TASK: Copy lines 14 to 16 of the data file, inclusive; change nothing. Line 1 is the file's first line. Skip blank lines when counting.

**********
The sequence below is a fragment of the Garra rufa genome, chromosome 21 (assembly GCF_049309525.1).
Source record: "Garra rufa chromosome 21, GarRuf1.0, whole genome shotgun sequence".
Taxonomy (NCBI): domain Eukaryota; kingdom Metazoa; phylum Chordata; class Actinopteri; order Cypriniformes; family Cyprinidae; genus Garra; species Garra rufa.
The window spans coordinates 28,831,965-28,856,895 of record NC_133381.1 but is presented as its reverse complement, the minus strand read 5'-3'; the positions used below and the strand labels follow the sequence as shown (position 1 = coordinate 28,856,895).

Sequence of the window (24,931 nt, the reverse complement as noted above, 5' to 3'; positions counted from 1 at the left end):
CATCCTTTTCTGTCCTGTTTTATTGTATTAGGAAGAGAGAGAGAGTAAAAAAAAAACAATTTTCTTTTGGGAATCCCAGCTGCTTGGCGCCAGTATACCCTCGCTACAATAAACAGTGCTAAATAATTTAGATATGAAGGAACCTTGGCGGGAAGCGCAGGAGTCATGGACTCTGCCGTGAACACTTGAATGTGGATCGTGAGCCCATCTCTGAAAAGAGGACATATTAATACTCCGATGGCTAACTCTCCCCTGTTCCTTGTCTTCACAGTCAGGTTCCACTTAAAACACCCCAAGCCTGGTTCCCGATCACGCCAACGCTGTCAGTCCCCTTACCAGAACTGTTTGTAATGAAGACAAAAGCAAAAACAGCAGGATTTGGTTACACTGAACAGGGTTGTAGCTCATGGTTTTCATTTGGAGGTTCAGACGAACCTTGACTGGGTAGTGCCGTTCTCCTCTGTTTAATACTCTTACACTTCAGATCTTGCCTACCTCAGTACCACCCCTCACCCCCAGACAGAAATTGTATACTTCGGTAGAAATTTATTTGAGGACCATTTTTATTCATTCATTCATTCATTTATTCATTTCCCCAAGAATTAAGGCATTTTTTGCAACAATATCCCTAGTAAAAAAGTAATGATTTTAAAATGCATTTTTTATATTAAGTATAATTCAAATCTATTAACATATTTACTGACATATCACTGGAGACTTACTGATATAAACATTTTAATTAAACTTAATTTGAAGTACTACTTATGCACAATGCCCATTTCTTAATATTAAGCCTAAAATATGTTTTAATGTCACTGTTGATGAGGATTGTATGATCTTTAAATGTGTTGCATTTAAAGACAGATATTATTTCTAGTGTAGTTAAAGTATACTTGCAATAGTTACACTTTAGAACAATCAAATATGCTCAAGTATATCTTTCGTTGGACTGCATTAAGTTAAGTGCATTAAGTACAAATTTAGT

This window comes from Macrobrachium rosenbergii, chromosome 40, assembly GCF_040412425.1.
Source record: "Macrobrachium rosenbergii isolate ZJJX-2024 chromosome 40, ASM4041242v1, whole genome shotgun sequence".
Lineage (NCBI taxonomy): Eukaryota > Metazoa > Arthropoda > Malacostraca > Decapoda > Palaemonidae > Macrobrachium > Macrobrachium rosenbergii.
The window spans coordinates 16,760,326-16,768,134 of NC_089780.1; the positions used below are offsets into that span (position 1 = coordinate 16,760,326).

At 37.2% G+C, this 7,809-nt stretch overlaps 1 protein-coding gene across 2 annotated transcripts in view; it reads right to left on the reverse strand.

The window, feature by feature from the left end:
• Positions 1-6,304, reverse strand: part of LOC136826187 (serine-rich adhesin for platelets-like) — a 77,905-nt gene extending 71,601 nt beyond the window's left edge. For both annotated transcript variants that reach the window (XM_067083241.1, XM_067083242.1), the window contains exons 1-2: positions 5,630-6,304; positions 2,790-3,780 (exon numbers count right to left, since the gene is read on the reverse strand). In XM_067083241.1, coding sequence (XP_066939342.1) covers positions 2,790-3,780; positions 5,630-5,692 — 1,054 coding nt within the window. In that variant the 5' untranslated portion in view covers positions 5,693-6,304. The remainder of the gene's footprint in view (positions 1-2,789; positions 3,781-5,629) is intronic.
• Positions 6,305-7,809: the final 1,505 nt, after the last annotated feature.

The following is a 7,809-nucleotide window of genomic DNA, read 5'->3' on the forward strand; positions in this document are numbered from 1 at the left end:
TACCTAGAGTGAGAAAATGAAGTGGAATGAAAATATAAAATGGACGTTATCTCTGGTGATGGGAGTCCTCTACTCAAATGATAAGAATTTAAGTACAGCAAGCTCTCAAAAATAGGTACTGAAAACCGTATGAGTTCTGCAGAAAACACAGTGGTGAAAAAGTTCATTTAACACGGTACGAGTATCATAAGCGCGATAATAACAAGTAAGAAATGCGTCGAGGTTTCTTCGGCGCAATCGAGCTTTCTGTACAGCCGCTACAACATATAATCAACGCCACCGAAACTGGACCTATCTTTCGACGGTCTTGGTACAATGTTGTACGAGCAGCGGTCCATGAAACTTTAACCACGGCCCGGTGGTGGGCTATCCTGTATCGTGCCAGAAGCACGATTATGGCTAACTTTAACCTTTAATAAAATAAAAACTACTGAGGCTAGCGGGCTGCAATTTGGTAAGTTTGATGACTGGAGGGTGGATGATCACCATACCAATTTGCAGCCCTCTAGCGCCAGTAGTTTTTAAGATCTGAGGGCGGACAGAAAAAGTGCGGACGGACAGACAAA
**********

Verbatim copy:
• Positions 6,305-7,809: the final 1,505 nt, after the last annotated feature.

The following is a 7,809-nucleotide window of genomic DNA, read 5'->3' on the forward strand; positions in this document are numbered from 1 at the left end:
TACCTAGAGTGAGAAAATGAAGTGGAATGAAAATATAAAATGGACGTTATCTCTGGTGATGGGAGTCCTCTACTCAAATGATAAGAATTTAAGTACAGCAAGCTCTCAAAAATAGGTACTGAAAACCGTATGAGTTCTGCAGAAAACACAGTGGTGAAAAAGTTCATTTAACACGGTACGAGTATCATAAGCGCGATAATAACAAGTAAGAAATGCGTCGAGGTTTCTTCGGCGCAATCGAGCTTTCTGTACAGCCGCTACAACATATAATCAACGCCACCGAAACTGGACCTATCTTTCGACGGTCTTGGTACAATGTTGTACGAGCAGCGGTCCATGAAACTTTAACCACGGCCCGGTGGTGGGCTATCCTGTATCGTGCCAGAAGCACGATTATGGCTAACTTTAACCTTTAATAAAATAAAAACTACTGAGGCTAGCGGGCTGCAATTTGGTAAGTTTGATGACTGGAGGGTGGATGATCACCATACCAATTTGCAGCCCTCTAGCGCCAGTAGTTTTTAAGATCTGAGGGCGGACAGAAAAAGTGCGGACGGACAGACAAA